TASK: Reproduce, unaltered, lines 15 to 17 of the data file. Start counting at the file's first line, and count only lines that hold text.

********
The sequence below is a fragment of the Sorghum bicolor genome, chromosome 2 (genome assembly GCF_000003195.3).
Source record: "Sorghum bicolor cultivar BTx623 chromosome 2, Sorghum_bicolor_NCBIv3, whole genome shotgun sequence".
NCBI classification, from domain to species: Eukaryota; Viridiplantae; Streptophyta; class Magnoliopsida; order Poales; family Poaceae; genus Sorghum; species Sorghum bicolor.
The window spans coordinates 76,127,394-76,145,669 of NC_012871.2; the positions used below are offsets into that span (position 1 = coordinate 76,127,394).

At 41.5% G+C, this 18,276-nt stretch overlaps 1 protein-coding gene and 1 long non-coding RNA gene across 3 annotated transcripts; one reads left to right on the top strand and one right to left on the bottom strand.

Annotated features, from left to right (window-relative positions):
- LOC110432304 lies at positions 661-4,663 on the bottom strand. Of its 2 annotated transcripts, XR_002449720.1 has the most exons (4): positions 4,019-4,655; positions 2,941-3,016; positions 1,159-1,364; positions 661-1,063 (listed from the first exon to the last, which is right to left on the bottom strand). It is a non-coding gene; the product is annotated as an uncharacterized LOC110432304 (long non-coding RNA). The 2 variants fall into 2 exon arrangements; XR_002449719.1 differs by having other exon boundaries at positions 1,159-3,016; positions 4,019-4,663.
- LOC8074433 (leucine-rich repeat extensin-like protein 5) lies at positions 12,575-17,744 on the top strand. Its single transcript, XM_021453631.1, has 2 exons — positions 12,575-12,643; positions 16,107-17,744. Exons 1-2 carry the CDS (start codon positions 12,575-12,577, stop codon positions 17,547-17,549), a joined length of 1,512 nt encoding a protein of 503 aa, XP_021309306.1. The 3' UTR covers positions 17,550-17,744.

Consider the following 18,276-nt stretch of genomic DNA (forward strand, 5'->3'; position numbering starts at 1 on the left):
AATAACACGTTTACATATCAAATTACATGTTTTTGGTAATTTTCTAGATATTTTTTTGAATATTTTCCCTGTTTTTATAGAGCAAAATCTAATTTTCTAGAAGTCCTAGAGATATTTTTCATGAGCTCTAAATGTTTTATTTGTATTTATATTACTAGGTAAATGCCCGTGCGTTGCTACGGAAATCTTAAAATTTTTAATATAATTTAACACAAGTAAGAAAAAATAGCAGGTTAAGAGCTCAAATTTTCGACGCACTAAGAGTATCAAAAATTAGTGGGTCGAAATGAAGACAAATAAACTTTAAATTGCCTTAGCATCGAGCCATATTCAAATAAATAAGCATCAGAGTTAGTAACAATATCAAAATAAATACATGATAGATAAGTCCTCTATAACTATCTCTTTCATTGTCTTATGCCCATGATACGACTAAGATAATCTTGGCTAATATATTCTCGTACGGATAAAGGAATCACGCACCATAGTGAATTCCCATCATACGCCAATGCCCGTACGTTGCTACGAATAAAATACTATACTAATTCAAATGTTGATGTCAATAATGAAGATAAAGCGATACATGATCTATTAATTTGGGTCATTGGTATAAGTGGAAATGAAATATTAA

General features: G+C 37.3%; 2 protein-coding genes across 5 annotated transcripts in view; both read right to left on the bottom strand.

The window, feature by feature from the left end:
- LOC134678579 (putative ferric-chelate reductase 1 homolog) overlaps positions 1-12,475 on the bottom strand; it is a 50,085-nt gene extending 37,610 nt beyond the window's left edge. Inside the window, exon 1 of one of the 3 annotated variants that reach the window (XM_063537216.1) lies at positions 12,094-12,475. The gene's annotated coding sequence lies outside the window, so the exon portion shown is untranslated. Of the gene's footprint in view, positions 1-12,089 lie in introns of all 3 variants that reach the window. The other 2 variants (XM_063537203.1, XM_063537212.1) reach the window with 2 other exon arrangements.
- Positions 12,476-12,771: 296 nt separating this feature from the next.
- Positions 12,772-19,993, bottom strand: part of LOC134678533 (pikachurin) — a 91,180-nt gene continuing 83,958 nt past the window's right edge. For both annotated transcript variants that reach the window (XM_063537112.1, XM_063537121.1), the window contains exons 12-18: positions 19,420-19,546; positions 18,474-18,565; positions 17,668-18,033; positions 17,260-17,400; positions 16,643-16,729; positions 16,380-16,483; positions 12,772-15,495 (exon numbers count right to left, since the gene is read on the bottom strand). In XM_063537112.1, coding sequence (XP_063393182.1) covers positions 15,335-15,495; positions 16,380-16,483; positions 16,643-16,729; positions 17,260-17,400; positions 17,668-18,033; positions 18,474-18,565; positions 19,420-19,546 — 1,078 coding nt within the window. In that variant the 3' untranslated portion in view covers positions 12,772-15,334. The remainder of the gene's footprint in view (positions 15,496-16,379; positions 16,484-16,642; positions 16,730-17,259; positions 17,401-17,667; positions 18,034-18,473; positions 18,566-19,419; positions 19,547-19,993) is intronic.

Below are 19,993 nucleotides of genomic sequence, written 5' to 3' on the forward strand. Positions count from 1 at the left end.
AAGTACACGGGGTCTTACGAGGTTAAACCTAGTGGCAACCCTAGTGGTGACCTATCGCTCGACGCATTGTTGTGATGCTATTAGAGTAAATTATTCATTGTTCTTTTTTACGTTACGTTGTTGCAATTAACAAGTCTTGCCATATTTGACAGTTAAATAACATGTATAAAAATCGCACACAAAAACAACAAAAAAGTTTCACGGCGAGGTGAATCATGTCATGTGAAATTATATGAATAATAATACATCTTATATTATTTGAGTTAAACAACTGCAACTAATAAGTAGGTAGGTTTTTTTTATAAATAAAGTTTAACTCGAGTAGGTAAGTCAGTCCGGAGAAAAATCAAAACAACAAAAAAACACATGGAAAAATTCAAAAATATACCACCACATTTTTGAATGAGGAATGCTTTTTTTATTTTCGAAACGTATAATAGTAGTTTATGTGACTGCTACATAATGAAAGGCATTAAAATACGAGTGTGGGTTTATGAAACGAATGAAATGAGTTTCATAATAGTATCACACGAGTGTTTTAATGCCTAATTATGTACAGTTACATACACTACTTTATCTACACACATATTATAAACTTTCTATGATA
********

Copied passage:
- Positions 12,772-19,993, bottom strand: part of LOC134678533 (pikachurin) — a 91,180-nt gene continuing 83,958 nt past the window's right edge. For both annotated transcript variants that reach the window (XM_063537112.1, XM_063537121.1), the window contains exons 12-18: positions 19,420-19,546; positions 18,474-18,565; positions 17,668-18,033; positions 17,260-17,400; positions 16,643-16,729; positions 16,380-16,483; positions 12,772-15,495 (exon numbers count right to left, since the gene is read on the bottom strand). In XM_063537112.1, coding sequence (XP_063393182.1) covers positions 15,335-15,495; positions 16,380-16,483; positions 16,643-16,729; positions 17,260-17,400; positions 17,668-18,033; positions 18,474-18,565; positions 19,420-19,546 — 1,078 coding nt within the window. In that variant the 3' untranslated portion in view covers positions 12,772-15,334. The remainder of the gene's footprint in view (positions 15,496-16,379; positions 16,484-16,642; positions 16,730-17,259; positions 17,401-17,667; positions 18,034-18,473; positions 18,566-19,419; positions 19,547-19,993) is intronic.

Below are 19,993 nucleotides of genomic sequence, written 5' to 3' on the forward strand. Positions count from 1 at the left end.
AAGTACACGGGGTCTTACGAGGTTAAACCTAGTGGCAACCCTAGTGGTGACCTATCGCTCGACGCATTGTTGTGATGCTATTAGAGTAAATTATTCATTGTTCTTTTTTACGTTACGTTGTTGCAATTAACAAGTCTTGCCATATTTGACAGTTAAATAACATGTATAAAAATCGCACACAAAAACAACAAAAAAGTTTCACGGCGAGGTGAATCATGTCATGTGAAATTATATGAATAATAATACATCTTATATTATTTGAGTTAAACAACTGCAACTAATAAGTAGGTAGGTTTTTTTTATAAATAAAGTTTAACTCGAGTAGGTAAGTCAGTCCGGAGAAAAATCAAAACAACAAAAAAACACATGGAAAAATTCAAAAATATACCACCACATTTTTGAATGAGGAATGCTTTTTTTATTTTCGAAACGTATAATAGTAGTTTATGTGACTGCTACATAATGAAAGGCATTAAAATACGAGTGTGGGTTTATGAAACGAATGAAATGAGTTTCATAATAGTATCACACGAGTGTTTTAATGCCTAATTATGTACAGTTACATACACTACTTTATCTACACACATATTATAAACTTTCTATGATA